This morning I was asked to say a few words at the launch of the Joshua Castle Drone Club. This is (more or less) what I said.

Good morning.

Thank you for inviting me to be here at the launch of The Joshua Castle Drone Club. I know Josh would be thrilled to lend his name to such an endeavour that combines adventure and technology and learning and maybe just a little competition.

My surviving son Christopher, has joined the tech crew and threatened to switch off the microphones if I am too embarrassing. So instead of telling you the time he got stung by a wasp on his chest and ended up sporting a “D cup”, I will instead tell you a story about Josh:

It’s the 25 December 2013 and it’s early. Maybe half past six or seven. The older cousins and Grandpa have stumbled back to bed, muttering darkly about opening the gifts at a sensible hour next year. Josh looks at me and grins. He knows that there will NEVER be a year when he sleeps in on Christmas day. As Christmases in our household go – it’s going well. No-one has fought (yet), the butterknife that Chris bent trying to manhandle the gifts from their protective wrapping was from the camping set not Granny’s “wedding present set” that she has nursed through nearly fifty years of marriage. Mum has remembered to buy several tons of batteries in several different configurations to ensure that all battery operated gifts can actually be used on Christmas day itself. No one has cried. We have not yet taken our annual trip to the casualty ward.

And even though its early – its HOT. I flap at my PJ’s and wonder whether to change into my swimming costume. I probably will – once I’ve watched Josh fly the tiny drone that I (I mean Santa) gave him. I open the sliding doors to that lead out to the patio and  invite a non-existent breeze in. Granny’s two black labs, who have been patiently waiting for gift giving to be over and for someone to feed them rush in and begin scrabbling through the wrapping  looking for forgotten sticks of biltong or forbidden chocolate. They will be fed – but first we want to see Josh fly the drone.

The drone – it’s tiny and can fit into the palm of his hand – is charged and ready to go. Josh places it on the coffee table and grasps the controls in both hands. Slowly, slowly the drone comes to life. First skidding across the table and then gently rising into the air. It drifts up, over the noses of the curious labs and towards the door.

“Careful,” I say.

“You’re going too high!” Chris lurches towards the conrols, believing himself (with no actual experience) to be the better pilot. Josh stands up and shoves his brother away with his elbows.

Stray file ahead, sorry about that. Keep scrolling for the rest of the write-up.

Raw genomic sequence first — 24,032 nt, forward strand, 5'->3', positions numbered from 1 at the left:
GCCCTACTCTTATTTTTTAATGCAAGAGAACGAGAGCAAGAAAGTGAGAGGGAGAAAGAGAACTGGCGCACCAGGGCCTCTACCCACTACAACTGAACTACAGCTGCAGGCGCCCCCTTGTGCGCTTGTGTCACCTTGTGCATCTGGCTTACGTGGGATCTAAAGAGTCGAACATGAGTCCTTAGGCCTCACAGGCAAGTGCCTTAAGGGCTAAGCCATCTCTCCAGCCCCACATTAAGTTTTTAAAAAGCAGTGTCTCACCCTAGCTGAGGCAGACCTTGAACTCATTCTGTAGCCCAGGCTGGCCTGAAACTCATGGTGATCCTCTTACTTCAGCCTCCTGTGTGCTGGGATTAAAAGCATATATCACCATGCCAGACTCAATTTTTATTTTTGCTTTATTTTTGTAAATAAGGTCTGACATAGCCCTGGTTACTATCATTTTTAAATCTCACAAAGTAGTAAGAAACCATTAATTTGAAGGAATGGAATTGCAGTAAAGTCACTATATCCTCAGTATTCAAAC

“Leave it!”

The drone narrowly misses the the top of the door frame and lurches into the garden, gathering speed.

Out across the patio, over Granny’s potted collection of succulents.

Over the narrow strip of grass and over the pool.

“You’re going too fast. You’ll get tangled in the trees!” Chris yells. He’s right. The garden is bordered by a 12 foot variegated shrub. I don’t know what its called but I do know it’s filled with thorns. No one will rescue the drone from there.

Josh abruptly takes his fingers off the controls. The drone seems to hang in the air for a moment before it beings to fall, down, down, down ….into the swimming pool below.

For a moment we sit in stunned silence before Chris fishes the drone out of the water and places it on the paving. The two dogs check it – hoping at has become breakfast. They discover what we already know. The drone is dead.

Total drone life span? 13 seconds.

The moral of the story is DON’T LISTEN TO YOUR BROTHER…no that’s not right. I mean it is right but it’s not the moral of this story.

The moral of the story is this: lives (even long lives) are short and you have to fill them with the things that fill you with wonder – even the things that you aren’t terribly good at yet and even if your mother will probably shout at you for trying.

A drone club strikes me as a way to experience the world a little differently – to experience some wonder and to go and learn something which you might be terrible at, or you might be wonderful at or you might learn something interesting or you might be a total nerd and end up owning the world. And any of these eventualities would be outcomes that Josh would be thrilled to put his name to.

I am sure today you are pleased that Josh is lending his name and not his skill to the club. I am pleased that you would name it after our son.

Thank you.


Drone moaning